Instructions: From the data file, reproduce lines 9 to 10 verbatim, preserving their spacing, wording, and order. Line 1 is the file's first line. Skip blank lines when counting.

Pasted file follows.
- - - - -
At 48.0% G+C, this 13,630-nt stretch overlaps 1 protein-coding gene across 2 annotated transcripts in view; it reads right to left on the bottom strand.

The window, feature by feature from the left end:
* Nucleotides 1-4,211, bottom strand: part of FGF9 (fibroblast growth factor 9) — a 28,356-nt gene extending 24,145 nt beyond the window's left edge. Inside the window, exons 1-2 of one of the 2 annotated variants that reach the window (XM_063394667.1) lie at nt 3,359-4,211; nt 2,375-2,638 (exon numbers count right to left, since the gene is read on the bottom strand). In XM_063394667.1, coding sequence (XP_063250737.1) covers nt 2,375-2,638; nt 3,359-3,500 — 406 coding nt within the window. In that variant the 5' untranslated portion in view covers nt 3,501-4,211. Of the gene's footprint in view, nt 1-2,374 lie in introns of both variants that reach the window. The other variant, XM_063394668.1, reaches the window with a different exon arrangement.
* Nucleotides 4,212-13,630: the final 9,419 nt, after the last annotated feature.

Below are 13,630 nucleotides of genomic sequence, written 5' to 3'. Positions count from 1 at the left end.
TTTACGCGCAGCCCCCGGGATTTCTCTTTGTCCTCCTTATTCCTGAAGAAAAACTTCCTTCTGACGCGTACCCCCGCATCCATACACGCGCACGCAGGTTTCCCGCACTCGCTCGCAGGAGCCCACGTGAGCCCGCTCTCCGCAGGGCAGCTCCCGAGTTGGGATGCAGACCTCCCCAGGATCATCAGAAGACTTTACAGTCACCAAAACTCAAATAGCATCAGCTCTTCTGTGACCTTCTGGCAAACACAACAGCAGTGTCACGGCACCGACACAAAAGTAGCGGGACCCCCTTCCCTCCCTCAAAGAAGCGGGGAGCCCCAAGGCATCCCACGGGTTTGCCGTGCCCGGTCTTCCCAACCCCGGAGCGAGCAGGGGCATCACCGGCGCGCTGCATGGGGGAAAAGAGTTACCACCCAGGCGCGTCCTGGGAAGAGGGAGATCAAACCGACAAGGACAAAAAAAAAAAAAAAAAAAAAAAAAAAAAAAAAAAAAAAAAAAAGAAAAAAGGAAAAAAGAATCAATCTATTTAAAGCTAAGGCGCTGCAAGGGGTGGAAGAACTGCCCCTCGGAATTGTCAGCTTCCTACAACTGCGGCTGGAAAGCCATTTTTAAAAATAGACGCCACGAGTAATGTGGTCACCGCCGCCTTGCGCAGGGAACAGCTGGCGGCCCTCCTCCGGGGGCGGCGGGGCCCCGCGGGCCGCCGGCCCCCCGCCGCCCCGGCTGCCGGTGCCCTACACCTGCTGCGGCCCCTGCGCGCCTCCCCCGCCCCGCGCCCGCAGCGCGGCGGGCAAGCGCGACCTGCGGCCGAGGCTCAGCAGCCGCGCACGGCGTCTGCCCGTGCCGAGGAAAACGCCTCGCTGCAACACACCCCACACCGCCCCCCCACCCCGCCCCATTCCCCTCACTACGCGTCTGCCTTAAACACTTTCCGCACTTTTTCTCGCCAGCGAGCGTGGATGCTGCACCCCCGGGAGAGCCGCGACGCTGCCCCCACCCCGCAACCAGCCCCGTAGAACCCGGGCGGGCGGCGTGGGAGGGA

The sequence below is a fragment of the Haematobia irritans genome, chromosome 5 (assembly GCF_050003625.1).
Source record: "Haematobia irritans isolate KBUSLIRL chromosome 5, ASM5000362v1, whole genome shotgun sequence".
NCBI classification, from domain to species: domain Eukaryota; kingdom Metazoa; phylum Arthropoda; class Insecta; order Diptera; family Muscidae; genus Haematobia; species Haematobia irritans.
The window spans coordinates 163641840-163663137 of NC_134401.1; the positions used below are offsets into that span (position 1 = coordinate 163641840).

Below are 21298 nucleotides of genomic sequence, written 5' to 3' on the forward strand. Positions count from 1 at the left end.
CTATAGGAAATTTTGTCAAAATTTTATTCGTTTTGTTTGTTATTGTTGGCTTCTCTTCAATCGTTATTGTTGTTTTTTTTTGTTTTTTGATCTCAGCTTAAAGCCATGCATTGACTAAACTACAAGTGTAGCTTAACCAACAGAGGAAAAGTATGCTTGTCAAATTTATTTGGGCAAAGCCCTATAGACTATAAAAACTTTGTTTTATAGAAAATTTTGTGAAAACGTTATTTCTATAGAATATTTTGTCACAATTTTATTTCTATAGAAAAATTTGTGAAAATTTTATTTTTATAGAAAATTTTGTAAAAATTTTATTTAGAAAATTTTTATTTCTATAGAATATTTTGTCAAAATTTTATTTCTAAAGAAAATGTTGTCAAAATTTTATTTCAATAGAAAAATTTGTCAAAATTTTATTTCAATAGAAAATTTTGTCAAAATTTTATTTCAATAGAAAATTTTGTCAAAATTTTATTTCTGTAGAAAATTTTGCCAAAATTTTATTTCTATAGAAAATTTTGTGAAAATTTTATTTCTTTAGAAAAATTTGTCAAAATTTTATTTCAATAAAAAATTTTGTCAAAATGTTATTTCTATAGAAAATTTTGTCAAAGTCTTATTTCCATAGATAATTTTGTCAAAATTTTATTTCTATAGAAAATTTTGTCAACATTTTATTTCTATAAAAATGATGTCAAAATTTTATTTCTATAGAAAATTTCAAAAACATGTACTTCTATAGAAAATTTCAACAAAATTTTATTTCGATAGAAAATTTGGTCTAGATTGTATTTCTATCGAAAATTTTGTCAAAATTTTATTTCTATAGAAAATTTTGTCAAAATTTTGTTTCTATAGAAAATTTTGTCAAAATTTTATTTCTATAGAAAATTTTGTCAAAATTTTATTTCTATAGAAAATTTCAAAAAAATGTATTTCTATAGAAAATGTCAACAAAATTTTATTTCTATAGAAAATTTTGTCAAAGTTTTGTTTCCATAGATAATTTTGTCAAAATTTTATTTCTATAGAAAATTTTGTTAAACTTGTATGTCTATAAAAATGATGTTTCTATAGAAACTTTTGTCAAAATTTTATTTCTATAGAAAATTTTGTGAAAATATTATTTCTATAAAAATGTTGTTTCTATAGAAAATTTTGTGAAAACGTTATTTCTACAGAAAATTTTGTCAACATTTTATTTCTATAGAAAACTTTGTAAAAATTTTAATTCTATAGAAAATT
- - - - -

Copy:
NCBI classification, from domain to species: domain Eukaryota; kingdom Metazoa; phylum Arthropoda; class Insecta; order Diptera; family Muscidae; genus Haematobia; species Haematobia irritans.
The window spans coordinates 163641840-163663137 of NC_134401.1; the positions used below are offsets into that span (position 1 = coordinate 163641840).